The oil giant Shell on Wednesday promised to accelerate its climate strategy by further reducing its carbon emissions, following an unfavorable court ruling in the Netherlands, but without revealing concrete measures or a precise timetable.
This verdict, which the group plans to appeal, “does not mean a change but rather an acceleration of our strategy,” writes CEO Ben van Beurden in a text published on the website of the Anglo-Dutch group.
“From now on, we will look for ways to further reduce our emissions in a thoughtful and profitable manner”, adds the leader.
He specifies that “this will probably mean taking ambitious but measured measures in the years to come”, without giving any details.
At the end of May, the court in The Hague, seized by NGOs, had ordered Shell to make more efforts to lower its “enormous” CO2 emissions, asking it to reduce them by 45% in net by the end of 2030 compared to to 2019.
The group told him in February that it planned to reduce – compared to 2016 – its net carbon intensity by 20% by 2030, 45% by 2035 and completely (100%) by 2050.
Shell had announced then that it expected to appeal, which his boss confirmed on Wednesday.
“Two weeks later, I am still disappointed” by the decision, underlines Mr. van Beurden, recalling that it applies “immediately” and will not be suspended during the appeal.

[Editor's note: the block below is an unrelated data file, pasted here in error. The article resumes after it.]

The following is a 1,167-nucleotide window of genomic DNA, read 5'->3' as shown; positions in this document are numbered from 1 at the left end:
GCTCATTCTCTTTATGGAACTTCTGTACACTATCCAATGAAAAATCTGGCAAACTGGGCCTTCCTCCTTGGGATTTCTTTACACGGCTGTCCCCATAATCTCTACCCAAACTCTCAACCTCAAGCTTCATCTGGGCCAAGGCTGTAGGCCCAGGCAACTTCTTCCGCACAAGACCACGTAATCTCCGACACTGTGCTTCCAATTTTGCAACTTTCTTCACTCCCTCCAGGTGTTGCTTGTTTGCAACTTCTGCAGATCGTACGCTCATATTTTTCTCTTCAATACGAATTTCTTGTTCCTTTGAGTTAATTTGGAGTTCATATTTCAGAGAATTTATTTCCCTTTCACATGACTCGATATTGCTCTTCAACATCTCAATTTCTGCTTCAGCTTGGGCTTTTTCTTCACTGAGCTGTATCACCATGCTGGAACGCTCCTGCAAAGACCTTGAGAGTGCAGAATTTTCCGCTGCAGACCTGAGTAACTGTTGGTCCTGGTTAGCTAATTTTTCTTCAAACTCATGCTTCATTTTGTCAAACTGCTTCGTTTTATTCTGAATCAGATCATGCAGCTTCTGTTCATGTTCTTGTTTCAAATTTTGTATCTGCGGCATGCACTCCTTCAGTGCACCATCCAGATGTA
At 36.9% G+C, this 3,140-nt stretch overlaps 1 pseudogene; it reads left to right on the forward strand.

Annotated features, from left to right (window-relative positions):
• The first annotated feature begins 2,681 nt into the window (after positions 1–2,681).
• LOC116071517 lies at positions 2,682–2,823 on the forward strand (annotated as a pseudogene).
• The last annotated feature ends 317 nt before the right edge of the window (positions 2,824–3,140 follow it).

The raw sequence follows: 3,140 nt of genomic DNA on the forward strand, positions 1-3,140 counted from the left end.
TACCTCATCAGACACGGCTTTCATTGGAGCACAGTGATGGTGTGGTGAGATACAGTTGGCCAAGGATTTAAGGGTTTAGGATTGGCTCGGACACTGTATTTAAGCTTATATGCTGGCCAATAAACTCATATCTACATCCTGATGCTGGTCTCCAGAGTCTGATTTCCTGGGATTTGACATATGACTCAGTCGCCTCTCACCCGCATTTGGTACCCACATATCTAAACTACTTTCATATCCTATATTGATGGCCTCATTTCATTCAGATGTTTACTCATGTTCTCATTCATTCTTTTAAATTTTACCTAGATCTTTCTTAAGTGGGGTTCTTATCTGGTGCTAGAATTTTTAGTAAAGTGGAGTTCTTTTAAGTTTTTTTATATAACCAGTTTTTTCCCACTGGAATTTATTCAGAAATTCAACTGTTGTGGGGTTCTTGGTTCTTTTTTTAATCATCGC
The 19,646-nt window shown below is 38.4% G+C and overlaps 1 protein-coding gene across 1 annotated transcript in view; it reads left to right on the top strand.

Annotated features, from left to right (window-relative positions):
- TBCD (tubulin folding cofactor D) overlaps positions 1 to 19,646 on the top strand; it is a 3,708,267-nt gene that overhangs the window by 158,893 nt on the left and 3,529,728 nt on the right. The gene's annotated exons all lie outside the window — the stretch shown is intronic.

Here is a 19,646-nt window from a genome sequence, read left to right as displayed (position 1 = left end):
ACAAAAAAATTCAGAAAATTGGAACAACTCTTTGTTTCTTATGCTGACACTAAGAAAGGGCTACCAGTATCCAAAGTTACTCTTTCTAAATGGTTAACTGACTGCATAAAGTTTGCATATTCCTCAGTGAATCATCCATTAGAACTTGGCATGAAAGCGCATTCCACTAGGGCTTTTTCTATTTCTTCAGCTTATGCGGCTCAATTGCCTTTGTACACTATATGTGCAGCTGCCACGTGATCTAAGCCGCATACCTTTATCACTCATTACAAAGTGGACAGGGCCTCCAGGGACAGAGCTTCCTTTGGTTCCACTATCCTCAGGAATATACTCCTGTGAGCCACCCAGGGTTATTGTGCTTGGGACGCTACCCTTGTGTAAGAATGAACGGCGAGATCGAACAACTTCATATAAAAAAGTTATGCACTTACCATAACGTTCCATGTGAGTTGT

But according to him, there is no question of abandoning hydrocarbons, oil and gas, which represent the overwhelming majority of the group’s profits, and must finance the energy transition.
“For a long period of time, we expect to continue to supply energy in the form of oil and gas products to meet customer demand and to maintain the financial strength of the company,” writes the manager.
He justifies himself by explaining that if Shell stopped selling gasoline or diesel, “it would certainly reduce emissions”, but “the demand for the fuel would not change”.
“People would refuel their cars or trucks at other gas stations,” he said.
Shell had succeeded in gaining overwhelming support from its shareholders in May for its “green” strategy of reducing its dependence on oil and gas and becoming carbon neutral by 2050.
But a dissenting proposal by conservationists pushing Shell to do more received strong support, with nearly 21% of the vote, a sign of increased shareholder pressure on oil groups.